Last Updated on August 22, 2020

How Digital Technology is Changing Farming in Africa

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Technology changing farming in Africa, but will it be enough to feed the growing population?

Africa is projected to be the home of 2 billion people; this is according to the Food and agriculture organization of the United Nations that the world population will reach 9.1 billion by 2050. Whereby the food production will grow by 70% that will feed a large number of groups. The farm productivity must accelerate at a faster rate than the global average to avoid continued mass hunger.

How Digital Technology is Changing Farming in Africa

Africa face a lot of food challenges:

The African government has tried to make some policies in order to improve the farm productivity. However, some of the farmers are still depending on their historical norms and some cannot afford the expensive tools.

Moreover, The African entrepreneurs are now interested in how farmers work and how they can help them improve their yields. They dropped technology such as cloud computing, computing systems, connectivity, open-source software, and other digital tools that have become increasingly affordable and accessible. Entrepreneurs can now deliver solutions to small-size African farms at cost models that farmers can afford.


 For example, aerial images from satellites or drones, weather forecasts, and soil sensors are making it possible to manage crop growth in real time. Automated systems provide early warnings if there are deviations from normal growth or other factors. Their some institutions that have made a startup in different country.

In Nigeria

The Zenvus helps to measure and analyzes soil data like temperature, nutrients, and vegetative health to help farmers apply the right fertilizer and optimally irrigate their farms. The process improves farm productivity and reduces input waste by using analytics to facilitate data-driven farming practices for small-scale farmers.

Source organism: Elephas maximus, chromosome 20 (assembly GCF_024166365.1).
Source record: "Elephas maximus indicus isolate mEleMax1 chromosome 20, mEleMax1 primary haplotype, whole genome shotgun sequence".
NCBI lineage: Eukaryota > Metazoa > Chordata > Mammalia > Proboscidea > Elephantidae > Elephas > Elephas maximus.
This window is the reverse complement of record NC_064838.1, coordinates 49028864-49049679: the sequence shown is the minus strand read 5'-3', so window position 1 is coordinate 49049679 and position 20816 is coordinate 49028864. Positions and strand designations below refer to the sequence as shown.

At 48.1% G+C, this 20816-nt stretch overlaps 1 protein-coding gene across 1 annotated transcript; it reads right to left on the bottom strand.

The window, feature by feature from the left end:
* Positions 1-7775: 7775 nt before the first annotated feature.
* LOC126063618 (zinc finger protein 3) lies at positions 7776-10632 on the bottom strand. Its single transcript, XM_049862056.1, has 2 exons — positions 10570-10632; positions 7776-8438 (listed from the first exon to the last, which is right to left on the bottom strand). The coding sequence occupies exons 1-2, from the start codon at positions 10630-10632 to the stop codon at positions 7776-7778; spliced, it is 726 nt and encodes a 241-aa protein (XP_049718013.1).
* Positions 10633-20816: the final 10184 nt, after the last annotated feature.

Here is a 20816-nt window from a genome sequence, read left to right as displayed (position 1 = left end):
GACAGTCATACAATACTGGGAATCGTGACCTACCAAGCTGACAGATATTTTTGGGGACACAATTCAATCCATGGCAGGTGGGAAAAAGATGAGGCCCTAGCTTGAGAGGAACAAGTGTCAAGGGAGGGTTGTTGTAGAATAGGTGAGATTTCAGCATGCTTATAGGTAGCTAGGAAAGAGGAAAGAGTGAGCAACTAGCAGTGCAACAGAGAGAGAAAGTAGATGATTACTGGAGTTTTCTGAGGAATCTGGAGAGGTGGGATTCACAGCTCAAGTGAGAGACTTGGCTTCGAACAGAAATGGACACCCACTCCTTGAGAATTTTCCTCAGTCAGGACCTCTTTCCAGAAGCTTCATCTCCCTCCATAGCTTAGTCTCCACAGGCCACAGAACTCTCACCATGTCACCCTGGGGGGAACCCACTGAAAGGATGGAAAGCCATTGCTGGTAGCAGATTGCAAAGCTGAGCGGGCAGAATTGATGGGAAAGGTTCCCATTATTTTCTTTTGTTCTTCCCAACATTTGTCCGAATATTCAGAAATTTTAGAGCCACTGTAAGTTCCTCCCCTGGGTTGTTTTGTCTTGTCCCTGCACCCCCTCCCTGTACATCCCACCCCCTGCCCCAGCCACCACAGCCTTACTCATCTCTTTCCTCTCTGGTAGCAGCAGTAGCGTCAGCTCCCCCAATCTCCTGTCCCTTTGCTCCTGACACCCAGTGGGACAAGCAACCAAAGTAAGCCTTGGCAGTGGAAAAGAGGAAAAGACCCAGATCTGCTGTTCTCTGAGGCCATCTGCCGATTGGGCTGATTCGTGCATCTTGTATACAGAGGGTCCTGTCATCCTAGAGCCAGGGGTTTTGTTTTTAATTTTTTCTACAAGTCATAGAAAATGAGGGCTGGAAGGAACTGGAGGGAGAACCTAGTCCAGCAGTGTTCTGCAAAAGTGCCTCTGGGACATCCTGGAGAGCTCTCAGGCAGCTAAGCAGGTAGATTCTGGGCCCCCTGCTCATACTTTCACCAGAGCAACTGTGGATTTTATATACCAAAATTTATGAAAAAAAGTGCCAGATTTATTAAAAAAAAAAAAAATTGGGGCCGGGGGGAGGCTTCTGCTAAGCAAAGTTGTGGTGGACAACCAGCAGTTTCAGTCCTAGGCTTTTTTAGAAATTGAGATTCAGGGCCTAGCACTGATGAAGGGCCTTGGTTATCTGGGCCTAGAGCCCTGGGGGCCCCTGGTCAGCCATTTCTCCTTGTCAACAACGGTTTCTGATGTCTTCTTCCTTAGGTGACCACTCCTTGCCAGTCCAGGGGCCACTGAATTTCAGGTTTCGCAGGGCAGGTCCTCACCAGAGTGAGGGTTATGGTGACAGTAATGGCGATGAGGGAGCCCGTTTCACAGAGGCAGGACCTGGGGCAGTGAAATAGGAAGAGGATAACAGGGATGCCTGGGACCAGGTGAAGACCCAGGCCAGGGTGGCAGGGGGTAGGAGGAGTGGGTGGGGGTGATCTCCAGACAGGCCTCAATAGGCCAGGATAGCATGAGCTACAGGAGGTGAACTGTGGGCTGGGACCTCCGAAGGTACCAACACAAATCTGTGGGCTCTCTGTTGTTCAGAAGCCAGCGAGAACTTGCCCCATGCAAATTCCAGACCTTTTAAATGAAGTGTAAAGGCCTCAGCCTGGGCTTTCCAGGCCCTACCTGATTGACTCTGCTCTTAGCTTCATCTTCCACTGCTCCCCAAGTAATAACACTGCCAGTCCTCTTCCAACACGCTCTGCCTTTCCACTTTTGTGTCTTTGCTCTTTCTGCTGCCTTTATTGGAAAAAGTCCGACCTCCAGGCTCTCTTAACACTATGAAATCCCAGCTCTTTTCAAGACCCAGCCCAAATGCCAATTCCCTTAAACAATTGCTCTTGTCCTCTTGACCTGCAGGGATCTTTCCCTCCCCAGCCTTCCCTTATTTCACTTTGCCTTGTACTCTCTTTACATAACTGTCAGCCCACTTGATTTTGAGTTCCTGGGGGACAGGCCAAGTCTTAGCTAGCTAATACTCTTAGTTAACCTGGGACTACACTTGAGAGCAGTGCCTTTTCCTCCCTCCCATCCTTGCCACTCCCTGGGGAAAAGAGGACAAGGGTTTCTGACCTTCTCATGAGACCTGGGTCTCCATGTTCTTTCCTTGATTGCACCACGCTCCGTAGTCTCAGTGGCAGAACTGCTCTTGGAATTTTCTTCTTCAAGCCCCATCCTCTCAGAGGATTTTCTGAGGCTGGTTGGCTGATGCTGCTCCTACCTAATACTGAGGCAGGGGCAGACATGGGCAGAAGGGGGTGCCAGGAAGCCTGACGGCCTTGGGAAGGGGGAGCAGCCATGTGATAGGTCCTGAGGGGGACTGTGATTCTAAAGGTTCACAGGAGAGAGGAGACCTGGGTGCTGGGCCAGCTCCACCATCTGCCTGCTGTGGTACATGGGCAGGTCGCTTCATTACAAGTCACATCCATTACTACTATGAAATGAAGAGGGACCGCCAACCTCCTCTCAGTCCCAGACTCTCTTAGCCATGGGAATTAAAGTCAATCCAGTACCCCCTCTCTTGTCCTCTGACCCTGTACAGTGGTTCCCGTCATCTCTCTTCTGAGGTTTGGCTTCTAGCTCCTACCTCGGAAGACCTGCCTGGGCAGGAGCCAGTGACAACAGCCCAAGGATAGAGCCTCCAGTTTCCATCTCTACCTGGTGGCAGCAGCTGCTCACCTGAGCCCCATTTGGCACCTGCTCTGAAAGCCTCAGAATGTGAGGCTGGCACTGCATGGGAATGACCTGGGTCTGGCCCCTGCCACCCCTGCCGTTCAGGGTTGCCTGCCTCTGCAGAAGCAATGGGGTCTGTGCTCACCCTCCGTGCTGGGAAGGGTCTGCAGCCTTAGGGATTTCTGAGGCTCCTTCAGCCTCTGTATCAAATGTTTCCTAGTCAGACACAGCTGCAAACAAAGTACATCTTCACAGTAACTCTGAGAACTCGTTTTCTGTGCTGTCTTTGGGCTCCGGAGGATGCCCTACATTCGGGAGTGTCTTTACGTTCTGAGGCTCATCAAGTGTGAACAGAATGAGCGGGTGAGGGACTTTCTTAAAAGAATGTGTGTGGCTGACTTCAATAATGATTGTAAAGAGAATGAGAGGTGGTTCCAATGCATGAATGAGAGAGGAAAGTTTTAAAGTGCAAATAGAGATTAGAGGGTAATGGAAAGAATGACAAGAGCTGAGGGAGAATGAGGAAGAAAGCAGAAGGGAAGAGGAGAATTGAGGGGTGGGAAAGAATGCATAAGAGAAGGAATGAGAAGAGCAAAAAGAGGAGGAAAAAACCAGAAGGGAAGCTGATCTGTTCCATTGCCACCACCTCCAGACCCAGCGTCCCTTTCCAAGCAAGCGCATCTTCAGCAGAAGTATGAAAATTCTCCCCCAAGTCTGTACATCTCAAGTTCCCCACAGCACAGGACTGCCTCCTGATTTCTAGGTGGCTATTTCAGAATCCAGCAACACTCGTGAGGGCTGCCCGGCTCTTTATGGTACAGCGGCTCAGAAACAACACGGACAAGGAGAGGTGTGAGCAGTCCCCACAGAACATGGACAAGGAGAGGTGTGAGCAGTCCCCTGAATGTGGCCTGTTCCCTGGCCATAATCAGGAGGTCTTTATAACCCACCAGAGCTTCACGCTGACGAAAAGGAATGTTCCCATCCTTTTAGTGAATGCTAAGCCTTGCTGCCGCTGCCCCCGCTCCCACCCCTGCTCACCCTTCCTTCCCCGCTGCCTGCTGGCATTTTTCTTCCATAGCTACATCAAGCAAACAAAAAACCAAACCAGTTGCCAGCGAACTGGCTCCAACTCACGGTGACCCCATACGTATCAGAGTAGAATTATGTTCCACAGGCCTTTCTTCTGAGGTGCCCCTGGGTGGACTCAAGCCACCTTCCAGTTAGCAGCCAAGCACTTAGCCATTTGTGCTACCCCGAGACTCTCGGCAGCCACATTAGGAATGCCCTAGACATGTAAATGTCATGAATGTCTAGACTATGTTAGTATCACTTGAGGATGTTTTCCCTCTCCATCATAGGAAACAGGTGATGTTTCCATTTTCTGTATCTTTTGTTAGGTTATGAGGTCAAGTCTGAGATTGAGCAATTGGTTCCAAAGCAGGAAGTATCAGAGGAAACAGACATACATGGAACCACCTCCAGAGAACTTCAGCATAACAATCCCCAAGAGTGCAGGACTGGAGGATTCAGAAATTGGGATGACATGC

In Kenya

The Ujuzikilimo uses big data and analytic capabilities to transform farmers into a knowledge-based community, with the goal of improving productivity through precision insights. This helps to adjust irrigation and determine the needs of individual plants. 

Furthermore, their financial solution that are designed for assisting farmers to reduce the cost like banks that provide loans, pricing data to remove price asymmetry between farmers and buyers, making it possible for farmers to earn more, deploy mobile and web technologies that bring farming advice, weather forecasts, market information, and financial tips to farmers, who are traditionally out of reach, due to barriers in connectivity, literacy, or language, and uses SMS and web tools to offer market information and farm record management services to farmers.

Major global corporations have tried to advance digitalization of African agriculture by launching payment system, credit platforms, and digital insurance. Technology makes farming activities more exciting and increase more job opportunities.

Introduction of Digital Technology In Africa

Digital technology opens vast untapped potential for farmers, investors, and entrepreneurs to improve efficiency of food production and consumption in Africa. From precision farming to an efficient food supply chain, technology could bring major economic, social, and environmental benefits. Indeed, the sheer optimism across the startup ecosystem is that extreme hunger can be cured in Africa, in this generation, by significantly transforming the industry that employs most of its citizens.

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